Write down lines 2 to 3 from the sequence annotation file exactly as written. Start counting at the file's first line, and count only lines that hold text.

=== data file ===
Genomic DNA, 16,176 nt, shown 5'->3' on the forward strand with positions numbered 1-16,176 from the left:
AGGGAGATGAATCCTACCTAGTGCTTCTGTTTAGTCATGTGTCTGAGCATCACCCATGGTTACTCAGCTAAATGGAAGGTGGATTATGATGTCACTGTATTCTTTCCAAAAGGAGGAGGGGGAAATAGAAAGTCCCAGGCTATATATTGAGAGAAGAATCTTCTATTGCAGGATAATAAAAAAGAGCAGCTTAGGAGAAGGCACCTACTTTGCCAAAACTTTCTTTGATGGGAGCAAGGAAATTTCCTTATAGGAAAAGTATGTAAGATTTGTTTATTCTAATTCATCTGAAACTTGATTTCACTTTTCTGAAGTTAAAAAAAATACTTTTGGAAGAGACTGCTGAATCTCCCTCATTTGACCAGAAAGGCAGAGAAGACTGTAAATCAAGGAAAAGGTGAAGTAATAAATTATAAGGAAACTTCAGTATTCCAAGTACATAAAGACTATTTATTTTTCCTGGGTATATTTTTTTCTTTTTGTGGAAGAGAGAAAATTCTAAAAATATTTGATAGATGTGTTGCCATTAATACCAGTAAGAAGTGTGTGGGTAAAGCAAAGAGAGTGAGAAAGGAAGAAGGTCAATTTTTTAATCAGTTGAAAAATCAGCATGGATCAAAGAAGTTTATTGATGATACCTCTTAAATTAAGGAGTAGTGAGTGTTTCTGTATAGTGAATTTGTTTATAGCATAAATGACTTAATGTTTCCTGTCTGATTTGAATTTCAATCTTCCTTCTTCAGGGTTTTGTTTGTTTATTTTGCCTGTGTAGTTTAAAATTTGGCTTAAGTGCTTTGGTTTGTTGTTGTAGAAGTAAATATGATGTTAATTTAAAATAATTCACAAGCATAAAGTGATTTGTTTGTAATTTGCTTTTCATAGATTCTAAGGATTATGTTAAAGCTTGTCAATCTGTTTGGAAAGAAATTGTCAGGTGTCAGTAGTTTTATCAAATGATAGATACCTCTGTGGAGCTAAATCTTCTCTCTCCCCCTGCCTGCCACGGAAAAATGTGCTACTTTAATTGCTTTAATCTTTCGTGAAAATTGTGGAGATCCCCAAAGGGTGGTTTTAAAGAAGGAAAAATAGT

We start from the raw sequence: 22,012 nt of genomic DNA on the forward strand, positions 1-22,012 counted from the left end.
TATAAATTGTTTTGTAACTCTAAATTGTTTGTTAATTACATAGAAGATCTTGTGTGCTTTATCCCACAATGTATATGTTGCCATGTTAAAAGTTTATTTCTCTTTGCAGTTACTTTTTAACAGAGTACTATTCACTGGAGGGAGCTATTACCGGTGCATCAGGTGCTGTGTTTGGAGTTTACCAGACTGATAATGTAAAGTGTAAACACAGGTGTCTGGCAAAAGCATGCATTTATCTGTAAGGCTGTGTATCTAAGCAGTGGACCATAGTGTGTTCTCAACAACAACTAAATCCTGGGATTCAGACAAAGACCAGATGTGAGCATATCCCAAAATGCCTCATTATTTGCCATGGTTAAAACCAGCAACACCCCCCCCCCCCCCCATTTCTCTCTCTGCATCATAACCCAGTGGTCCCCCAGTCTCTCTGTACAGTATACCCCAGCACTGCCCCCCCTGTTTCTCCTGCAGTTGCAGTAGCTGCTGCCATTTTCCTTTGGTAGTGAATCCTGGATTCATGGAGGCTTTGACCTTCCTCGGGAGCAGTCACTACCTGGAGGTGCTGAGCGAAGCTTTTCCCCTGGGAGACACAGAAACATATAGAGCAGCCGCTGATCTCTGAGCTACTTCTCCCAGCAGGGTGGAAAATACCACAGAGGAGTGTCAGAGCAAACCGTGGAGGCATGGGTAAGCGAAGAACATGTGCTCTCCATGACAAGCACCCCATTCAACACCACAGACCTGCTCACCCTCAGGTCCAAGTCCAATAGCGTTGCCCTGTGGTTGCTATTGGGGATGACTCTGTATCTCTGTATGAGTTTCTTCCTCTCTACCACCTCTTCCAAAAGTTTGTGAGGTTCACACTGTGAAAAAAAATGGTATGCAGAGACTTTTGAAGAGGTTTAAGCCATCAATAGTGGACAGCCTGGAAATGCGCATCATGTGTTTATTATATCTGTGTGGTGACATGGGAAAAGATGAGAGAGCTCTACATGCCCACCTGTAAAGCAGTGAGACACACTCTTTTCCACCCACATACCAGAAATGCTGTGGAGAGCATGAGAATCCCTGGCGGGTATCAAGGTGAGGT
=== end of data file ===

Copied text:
AGGGAGATGAATCCTACCTAGTGCTTCTGTTTAGTCATGTGTCTGAGCATCACCCATGGTTACTCAGCTAAATGGAAGGTGGATTATGATGTCACTGTATTCTTTCCAAAAGGAGGAGGGGGAAATAGAAAGTCCCAGGCTATATATTGAGAGAAGAATCTTCTATTGCAGGATAATAAAAAAGAGCAGCTTAGGAGAAGGCACCTACTTTGCCAAAACTTTCTTTGATGGGAGCAAGGAAATTTCCTTATAGGAAAAGTATGTAAGATTTGTTTATTCTAATTCATCTGAAACTTGATTTCACTTTTCTGAAGTTAAAAAAAATACTTTTGGAAGAGACTGCTGAATCTCCCTCATTTGACCAGAAAGGCAGAGAAGACTGTAAATCAAGGAAAAGGTGAAGTAATAAATTATAAGGAAACTTCAGTATTCCAAGTACATAAAGACTATTTATTTTTCCTGGGTATATTTTTTTCTTTTTGTGGAAGAGAGAAAATTCTAAAAATATTTGATAGATGTGTTGCCATTAATACCAGTAAGAAGTGTGTGGGTAAAGCAAAGAGAGTGAGAAAGGAAGAAGGTCAATTTTTTAATCAGTTGAAAAATCAGCATGGATCAAAGAAGTTTATTGATGATACCTCTTAAATTAAGGAGTAGTGAGTGTTTCTGTATAGTGAATTTGTTTATAGCATAAATGACTTAATGTTTCCTGTCTGATTTGAATTTCAATCTTCCTTCTTCAGGGTTTTGTTTGTTTATTTTGCCTGTGTAGTTTAAAATTTGGCTTAAGTGCTTTGGTTTGTTGTTGTAGAAGTAAATATGATGTTAATTTAAAATAATTCACAAGCATAAAGTGATTTGTTTGTAATTTGCTTTTCATAGATTCTAAGGATTATGTTAAAGCTTGTCAATCTGTTTGGAAAGAAATTGTCAGGTGTCAGTAGTTTTATCAAATGATAGATACCTCTGTGGAGCTAAATCTTCTCTCTCCCCCTGCCTGCCACGGAAAAATGTGCTACTTTAATTGCTTTAATCTTTCGTGAAAATTGTGGAGATCCCCAAAGGGTGGTTTTAAAGAAGGAAAAATAGT

We start from the raw sequence: 22,012 nt of genomic DNA on the forward strand, positions 1-22,012 counted from the left end.